Adventures in Japan, Part 6; Mount Fuji and Hakone National Park then back to Tokyo

After an enjoyable visit to Matsumoto Castle, it was back onto the coach for a couple of hours- our destination, Mount Fuji. We were so excited to be heading to see Mount Fuji, possibly one of Japan’s most famous “landmarks” – and it really didn’t disappoint! Our first viewing was from the coach- in near perfect conditions. Silly me didn’t take a picture through the window as we hurtled down the motorway, thinking we will be seeing it much closer, for much longer blah blah blah! When we pulled up at a lunch stop, picked presumably because of it’s viewing area of Fuji, Keith and I naturally headed straight to the restaurant to fill our grumbling hungover bellies, rather than follow the majority of the coach to the viewing area. Lunch was an interesting experience- our first go at Vending Machine ordering of hot meals.

Vending machine lunch

 

After our bellies were suitably full, we headed out to the viewing area just in time to see a great band of cloud hide the peak of Mt Fuji. We sat for abut 15 mins huffing and puffing trying to get the cloud to shift, but it didn’t! We then heard from our Japanese guide Kazoooh, that he has been to this area 500 times and only seen the full view 1 in 5 times. Whoops- we hadn’t considered that we may come and NOT see it!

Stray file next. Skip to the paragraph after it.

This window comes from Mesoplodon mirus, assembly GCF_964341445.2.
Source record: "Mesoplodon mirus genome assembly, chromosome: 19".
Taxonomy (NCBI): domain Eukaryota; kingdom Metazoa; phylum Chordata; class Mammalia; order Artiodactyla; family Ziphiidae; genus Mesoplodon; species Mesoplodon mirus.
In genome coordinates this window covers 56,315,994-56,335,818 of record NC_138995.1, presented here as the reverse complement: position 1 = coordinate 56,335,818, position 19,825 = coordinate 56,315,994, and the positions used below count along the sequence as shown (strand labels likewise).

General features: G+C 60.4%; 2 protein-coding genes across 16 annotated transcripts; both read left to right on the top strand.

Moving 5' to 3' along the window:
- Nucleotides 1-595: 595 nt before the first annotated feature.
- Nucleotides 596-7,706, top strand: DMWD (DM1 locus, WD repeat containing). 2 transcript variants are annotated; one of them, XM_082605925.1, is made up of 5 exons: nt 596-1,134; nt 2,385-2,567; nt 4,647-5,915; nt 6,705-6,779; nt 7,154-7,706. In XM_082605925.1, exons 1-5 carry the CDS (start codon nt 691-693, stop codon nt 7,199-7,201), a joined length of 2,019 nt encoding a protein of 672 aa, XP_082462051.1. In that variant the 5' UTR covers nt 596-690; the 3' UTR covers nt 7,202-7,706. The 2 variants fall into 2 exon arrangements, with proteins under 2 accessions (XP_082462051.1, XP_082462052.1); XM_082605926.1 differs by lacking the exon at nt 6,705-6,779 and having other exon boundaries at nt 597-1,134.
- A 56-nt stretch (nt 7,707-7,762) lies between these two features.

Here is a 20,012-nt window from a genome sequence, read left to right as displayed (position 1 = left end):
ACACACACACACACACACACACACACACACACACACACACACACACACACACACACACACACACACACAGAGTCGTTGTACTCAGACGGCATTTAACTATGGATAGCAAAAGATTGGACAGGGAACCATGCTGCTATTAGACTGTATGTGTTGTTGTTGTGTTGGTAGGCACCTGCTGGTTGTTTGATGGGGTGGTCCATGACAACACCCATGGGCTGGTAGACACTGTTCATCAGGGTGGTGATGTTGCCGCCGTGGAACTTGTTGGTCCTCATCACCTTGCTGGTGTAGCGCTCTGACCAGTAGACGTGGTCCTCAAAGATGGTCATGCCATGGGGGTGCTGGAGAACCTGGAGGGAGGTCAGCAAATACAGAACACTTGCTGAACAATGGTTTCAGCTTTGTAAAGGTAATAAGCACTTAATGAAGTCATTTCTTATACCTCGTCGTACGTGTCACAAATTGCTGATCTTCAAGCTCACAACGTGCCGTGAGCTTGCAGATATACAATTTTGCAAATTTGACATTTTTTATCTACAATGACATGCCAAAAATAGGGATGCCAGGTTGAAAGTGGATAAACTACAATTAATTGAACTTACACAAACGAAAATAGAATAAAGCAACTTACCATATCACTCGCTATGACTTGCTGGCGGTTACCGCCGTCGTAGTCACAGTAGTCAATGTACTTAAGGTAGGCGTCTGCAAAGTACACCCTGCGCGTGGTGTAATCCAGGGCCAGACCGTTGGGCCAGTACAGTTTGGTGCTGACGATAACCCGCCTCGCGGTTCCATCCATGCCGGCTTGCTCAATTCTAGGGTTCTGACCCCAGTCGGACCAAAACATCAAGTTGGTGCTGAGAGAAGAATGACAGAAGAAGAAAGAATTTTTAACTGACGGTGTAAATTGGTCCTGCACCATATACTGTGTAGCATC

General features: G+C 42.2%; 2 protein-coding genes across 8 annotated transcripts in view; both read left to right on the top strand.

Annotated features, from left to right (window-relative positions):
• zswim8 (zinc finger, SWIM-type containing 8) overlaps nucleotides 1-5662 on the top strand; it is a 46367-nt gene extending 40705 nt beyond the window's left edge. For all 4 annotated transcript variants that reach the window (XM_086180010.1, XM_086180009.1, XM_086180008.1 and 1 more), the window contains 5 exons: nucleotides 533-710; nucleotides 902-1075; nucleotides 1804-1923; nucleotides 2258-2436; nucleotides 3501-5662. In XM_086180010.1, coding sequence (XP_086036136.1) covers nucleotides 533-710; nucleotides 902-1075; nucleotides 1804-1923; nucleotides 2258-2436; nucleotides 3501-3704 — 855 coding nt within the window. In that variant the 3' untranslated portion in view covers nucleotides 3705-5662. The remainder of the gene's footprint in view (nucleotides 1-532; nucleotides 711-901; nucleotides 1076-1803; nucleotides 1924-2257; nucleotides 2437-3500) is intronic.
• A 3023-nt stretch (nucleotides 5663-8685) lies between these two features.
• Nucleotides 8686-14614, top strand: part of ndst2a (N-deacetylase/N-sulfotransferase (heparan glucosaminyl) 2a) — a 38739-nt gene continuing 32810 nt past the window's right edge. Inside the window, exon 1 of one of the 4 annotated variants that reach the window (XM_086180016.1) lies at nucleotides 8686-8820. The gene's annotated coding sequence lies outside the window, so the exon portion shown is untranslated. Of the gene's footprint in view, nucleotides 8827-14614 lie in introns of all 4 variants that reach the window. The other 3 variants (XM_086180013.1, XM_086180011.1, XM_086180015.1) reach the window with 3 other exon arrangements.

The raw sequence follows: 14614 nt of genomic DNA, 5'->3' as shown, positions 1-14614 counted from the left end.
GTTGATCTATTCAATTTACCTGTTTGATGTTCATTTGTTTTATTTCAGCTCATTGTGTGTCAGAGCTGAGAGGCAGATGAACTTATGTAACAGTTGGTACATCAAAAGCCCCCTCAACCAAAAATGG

Luckily by the time we reached our next stop, nearer the base of Fuji, it more was visible. We were all trying to get “the perfect cherry blossom” shot! I didn’t manage it, I wonder if any of our travel companions did!

Mount Fuji

We got plenty of memory shots, as Kazoooh would say, and boarded the coach to the Mt Fuji Visitor Centre to watch a short film about Fuji throughout the year. It was then onto Hakone- which was another hour or so on the coach. Having travelled on the high speed trains for the first half of our trip, travelling by coach was a bit of a shock to the system, however it offered a great chance to see the tiny villages dotted about and get a feel for “Real Japan”.